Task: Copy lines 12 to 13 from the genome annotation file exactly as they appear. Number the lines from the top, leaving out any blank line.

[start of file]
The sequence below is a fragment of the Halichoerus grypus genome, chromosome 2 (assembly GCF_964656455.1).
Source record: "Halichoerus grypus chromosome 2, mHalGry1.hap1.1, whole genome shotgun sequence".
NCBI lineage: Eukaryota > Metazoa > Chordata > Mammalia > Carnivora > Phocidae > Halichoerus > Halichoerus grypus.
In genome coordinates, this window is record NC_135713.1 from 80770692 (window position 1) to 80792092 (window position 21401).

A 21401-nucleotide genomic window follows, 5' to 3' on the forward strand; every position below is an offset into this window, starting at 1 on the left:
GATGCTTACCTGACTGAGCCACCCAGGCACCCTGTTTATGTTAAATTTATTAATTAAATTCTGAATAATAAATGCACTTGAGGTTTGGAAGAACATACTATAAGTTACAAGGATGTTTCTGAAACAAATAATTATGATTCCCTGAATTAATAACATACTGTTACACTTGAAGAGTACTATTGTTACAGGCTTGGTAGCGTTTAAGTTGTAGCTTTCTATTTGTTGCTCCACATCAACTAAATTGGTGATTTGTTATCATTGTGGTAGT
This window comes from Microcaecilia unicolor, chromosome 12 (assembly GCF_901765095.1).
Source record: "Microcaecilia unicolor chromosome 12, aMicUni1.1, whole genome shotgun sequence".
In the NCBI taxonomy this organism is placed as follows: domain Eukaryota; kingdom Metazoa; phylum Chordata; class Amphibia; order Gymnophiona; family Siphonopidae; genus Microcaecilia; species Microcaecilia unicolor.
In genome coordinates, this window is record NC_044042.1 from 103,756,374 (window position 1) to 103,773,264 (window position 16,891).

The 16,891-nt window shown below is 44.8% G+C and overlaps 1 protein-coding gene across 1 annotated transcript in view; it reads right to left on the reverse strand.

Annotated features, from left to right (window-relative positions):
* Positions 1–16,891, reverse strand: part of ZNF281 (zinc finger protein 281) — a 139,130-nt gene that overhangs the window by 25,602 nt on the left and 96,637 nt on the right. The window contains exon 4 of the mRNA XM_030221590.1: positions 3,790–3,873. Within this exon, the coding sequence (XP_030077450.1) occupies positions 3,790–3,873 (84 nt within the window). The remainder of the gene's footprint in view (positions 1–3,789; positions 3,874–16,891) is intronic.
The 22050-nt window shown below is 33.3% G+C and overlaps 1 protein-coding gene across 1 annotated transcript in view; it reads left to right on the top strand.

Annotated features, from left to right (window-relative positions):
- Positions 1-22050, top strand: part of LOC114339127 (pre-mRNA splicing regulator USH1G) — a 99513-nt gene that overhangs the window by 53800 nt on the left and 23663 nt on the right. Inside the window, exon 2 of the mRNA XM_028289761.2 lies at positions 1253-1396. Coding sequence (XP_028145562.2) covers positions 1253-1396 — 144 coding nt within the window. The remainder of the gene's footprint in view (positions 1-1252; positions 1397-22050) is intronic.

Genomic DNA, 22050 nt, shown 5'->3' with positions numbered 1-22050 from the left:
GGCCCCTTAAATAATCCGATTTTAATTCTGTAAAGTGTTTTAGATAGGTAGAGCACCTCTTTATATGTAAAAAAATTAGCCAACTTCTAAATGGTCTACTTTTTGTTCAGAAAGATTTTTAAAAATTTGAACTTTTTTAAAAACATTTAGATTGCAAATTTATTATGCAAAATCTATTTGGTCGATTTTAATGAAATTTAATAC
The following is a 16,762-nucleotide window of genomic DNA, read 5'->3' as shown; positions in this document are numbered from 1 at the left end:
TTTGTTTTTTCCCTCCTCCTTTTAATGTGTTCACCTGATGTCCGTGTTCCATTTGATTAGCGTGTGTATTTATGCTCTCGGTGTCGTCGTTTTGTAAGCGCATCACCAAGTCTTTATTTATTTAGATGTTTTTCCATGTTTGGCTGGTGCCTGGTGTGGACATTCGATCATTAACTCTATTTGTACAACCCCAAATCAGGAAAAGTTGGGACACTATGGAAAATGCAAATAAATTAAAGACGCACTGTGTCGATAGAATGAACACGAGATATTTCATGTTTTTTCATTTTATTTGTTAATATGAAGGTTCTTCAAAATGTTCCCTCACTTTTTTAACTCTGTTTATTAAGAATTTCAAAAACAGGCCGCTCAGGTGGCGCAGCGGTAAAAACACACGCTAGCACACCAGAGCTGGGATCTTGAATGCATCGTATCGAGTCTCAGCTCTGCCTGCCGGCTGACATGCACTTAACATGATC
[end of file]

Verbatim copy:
Annotated features, from left to right (window-relative positions):
* Positions 1–16,891, reverse strand: part of ZNF281 (zinc finger protein 281) — a 139,130-nt gene that overhangs the window by 25,602 nt on the left and 96,637 nt on the right. The window contains exon 4 of the mRNA XM_030221590.1: positions 3,790–3,873. Within this exon, the coding sequence (XP_030077450.1) occupies positions 3,790–3,873 (84 nt within the window). The remainder of the gene's footprint in view (positions 1–3,789; positions 3,874–16,891) is intronic.